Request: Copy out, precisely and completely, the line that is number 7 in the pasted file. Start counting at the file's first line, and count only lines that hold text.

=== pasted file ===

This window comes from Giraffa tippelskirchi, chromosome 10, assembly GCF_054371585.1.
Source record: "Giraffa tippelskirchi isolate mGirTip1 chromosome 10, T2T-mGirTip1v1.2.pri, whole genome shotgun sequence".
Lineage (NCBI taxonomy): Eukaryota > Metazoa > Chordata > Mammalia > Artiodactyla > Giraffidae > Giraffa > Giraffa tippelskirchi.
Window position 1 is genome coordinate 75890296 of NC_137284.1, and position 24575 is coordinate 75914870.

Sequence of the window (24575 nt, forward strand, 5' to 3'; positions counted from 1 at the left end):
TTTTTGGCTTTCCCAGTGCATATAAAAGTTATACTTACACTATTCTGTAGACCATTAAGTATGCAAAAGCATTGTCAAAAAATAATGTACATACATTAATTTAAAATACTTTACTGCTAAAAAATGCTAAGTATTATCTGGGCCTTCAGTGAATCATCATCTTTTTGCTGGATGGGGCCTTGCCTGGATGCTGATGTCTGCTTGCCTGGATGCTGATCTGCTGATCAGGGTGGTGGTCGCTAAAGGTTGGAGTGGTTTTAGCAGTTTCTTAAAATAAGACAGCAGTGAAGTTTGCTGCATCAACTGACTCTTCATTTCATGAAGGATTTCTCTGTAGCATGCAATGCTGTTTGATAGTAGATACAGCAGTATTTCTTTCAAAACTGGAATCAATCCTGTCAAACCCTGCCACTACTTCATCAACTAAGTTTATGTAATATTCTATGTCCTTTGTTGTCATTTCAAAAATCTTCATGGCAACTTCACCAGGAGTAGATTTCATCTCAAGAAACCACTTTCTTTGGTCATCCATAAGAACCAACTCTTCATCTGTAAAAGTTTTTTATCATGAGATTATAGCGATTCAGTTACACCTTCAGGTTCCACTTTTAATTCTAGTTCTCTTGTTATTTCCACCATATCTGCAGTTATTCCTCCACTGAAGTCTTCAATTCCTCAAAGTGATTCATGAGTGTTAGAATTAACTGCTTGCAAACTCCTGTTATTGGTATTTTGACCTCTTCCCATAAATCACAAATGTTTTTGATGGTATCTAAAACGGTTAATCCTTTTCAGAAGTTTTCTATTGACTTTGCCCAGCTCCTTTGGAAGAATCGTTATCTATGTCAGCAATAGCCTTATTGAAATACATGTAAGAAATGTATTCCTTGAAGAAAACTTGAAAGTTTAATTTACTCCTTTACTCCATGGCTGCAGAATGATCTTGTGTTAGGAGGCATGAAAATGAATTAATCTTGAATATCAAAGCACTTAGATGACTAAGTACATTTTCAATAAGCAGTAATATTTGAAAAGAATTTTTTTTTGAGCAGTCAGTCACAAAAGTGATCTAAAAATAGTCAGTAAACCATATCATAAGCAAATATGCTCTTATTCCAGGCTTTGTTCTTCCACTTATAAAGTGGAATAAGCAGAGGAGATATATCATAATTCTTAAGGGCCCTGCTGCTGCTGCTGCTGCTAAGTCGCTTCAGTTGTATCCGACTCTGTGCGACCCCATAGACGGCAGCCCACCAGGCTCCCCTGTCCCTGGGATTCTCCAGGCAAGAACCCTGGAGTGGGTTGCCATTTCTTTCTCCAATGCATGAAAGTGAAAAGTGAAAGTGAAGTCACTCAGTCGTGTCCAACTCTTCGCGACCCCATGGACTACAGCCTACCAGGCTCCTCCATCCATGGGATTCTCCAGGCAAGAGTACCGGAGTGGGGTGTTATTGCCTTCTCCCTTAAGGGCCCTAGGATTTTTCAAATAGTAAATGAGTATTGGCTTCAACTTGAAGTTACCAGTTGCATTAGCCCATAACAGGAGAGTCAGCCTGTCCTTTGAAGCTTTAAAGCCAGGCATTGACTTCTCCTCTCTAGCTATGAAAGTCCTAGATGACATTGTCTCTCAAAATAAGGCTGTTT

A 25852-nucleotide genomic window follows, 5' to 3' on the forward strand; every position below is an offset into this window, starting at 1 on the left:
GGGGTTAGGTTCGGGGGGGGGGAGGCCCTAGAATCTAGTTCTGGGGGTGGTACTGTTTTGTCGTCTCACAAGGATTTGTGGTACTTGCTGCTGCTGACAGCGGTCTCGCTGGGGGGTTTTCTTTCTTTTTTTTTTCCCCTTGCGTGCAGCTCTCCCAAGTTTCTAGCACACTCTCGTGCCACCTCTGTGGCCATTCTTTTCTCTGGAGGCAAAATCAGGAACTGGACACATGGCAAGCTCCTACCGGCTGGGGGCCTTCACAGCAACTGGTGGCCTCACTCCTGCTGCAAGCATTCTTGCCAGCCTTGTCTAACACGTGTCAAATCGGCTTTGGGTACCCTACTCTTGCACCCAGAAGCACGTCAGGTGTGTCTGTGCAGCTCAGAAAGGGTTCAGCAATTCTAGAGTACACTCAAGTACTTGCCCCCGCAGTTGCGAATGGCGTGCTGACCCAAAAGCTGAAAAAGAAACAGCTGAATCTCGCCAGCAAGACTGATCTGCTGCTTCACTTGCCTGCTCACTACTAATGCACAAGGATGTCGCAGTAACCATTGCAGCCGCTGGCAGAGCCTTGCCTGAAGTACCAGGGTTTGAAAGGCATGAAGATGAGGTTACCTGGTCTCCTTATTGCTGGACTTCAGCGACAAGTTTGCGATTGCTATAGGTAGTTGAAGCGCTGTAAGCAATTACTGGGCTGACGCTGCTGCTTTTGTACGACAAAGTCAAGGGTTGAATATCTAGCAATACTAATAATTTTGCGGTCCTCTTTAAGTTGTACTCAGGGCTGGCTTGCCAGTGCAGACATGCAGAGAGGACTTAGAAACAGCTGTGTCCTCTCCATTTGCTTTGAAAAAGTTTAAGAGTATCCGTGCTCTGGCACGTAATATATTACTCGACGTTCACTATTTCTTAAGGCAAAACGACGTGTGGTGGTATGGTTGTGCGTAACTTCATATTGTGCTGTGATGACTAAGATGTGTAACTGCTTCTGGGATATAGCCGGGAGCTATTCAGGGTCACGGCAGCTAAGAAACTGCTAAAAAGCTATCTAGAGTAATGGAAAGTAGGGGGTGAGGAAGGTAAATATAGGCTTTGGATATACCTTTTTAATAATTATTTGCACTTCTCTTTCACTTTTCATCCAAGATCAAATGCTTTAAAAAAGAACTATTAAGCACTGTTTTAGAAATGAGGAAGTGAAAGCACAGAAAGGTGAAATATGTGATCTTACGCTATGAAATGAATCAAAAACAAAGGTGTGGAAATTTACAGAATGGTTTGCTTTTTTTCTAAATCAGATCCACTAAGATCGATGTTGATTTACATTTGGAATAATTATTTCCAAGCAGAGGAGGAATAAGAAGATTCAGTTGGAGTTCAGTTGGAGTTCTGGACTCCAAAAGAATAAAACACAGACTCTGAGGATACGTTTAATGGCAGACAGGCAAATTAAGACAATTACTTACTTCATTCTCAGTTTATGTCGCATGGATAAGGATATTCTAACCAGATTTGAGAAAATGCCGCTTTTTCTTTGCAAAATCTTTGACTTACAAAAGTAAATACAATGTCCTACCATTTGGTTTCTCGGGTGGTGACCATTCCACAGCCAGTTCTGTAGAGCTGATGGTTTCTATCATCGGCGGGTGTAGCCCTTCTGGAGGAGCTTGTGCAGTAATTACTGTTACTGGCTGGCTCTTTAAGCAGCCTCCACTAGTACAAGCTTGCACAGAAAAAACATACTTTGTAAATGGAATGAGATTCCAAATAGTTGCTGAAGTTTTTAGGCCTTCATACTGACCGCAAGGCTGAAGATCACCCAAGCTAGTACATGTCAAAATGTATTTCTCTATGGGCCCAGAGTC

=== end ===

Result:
A 25852-nucleotide genomic window follows, 5' to 3' on the forward strand; every position below is an offset into this window, starting at 1 on the left: